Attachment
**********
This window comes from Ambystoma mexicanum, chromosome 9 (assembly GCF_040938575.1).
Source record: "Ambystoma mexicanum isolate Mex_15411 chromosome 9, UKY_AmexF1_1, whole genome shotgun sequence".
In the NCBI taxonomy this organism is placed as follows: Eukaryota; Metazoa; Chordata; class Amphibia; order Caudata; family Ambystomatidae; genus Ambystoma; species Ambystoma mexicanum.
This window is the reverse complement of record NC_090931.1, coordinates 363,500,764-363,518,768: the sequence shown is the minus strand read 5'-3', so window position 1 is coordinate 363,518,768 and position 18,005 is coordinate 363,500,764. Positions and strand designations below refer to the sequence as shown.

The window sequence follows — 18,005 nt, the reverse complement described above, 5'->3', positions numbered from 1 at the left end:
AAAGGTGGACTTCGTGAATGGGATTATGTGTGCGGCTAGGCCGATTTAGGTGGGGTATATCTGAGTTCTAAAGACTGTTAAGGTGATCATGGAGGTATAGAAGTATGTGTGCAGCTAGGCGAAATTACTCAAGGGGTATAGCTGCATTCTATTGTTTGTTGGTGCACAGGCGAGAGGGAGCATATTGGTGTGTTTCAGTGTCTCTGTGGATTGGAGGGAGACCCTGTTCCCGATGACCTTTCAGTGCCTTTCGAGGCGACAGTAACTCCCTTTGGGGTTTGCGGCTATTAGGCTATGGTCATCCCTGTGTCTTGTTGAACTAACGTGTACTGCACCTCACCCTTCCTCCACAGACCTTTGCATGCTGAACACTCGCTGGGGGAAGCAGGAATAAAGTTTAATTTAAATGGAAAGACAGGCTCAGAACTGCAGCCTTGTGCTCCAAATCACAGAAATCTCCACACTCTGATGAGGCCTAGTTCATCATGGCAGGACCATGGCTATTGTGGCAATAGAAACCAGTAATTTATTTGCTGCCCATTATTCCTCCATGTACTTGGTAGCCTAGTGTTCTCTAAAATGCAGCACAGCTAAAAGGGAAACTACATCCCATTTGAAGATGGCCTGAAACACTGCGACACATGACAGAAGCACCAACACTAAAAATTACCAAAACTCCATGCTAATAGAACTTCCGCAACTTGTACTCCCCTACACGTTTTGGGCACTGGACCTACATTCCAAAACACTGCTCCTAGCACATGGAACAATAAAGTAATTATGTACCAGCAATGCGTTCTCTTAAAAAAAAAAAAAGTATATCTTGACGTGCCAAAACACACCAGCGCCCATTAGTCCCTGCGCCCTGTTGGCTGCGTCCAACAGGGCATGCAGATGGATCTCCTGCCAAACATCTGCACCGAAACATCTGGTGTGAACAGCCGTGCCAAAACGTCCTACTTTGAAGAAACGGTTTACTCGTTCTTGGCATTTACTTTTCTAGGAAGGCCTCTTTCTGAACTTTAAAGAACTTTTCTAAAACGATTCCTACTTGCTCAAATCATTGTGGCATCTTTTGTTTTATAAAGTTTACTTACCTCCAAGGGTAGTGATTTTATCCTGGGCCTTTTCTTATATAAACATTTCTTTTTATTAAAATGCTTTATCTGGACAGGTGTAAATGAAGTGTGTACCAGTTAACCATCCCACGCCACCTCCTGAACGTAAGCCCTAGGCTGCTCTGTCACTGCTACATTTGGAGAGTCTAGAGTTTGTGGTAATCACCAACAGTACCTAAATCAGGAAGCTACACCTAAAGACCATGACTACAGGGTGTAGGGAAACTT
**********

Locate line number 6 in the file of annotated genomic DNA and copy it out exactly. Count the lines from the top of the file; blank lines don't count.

AAAGGTGGACTTCGTGAATGGGATTATGTGTGCGGCTAGGCCGATTTAGGTGGGGTATATCTGAGTTCTAAAGACTGTTAAGGTGATCATGGAGGTATAGAAGTATGTGTGCAGCTAGGCGAAATTACTCAAGGGGTATAGCTGCATTCTATTGTTTGTTGGTGCACAGGCGAGAGGGAGCATATTGGTGTGTTTCAGTGTCTCTGTGGATTGGAGGGAGACCCTGTTCCCGATGACCTTTCAGTGCCTTTCGAGGCGACAGTAACTCCCTTTGGGGTTTGCGGCTATTAGGCTATGGTCATCCCTGTGTCTTGTTGAACTAACGTGTACTGCACCTCACCCTTCCTCCACAGACCTTTGCATGCTGAACACTCGCTGGGGGAAGCAGGAATAAAGTTTAATTTAAATGGAAAGACAGGCTCAGAACTGCAGCCTTGTGCTCCAAATCACAGAAATCTCCACACTCTGATGAGGCCTAGTTCATCATGGCAGGACCATGGCTATTGTGGCAATAGAAACCAGTAATTTATTTGCTGCCCATTATTCCTCCATGTACTTGGTAGCCTAGTGTTCTCTAAAATGCAGCACAGCTAAAAGGGAAACTACATCCCATTTGAAGATGGCCTGAAACACTGCGACACATGACAGAAGCACCAACACTAAAAATTACCAAAACTCCATGCTAATAGAACTTCCGCAACTTGTACTCCCCTACACGTTTTGGGCACTGGACCTACATTCCAAAACACTGCTCCTAGCACATGGAACAATAAAGTAATTATGTACCAGCAATGCGTTCTCTTAAAAAAAAAAAAAGTATATCTTGACGTGCCAAAACACACCAGCGCCCATTAGTCCCTGCGCCCTGTTGGCTGCGTCCAACAGGGCATGCAGATGGATCTCCTGCCAAACATCTGCACCGAAACATCTGGTGTGAACAGCCGTGCCAAAACGTCCTACTTTGAAGAAACGGTTTACTCGTTCTTGGCATTTACTTTTCTAGGAAGGCCTCTTTCTGAACTTTAAAGAACTTTTCTAAAACGATTCCTACTTGCTCAAATCATTGTGGCATCTTTTGTTTTATAAAGTTTACTTACCTCCAAGGGTAGTGATTTTATCCTGGGCCTTTTCTTATATAAACATTTCTTTTTATTAAAATGCTTTATCTGGACAGGTGTAAATGAAGTGTGTACCAGTTAACCATCCCACGCCACCTCCTGAACGTAAGCCCTAGGCTGCTCTGTCACTGCTACATTTGGAGAGTCTAGAGTTTGTGGTAATCACCAACAGTACCTAAATCAGGAAGCTACACCTAAAGACCATGACTACAGGGTGTAGGGAAACTT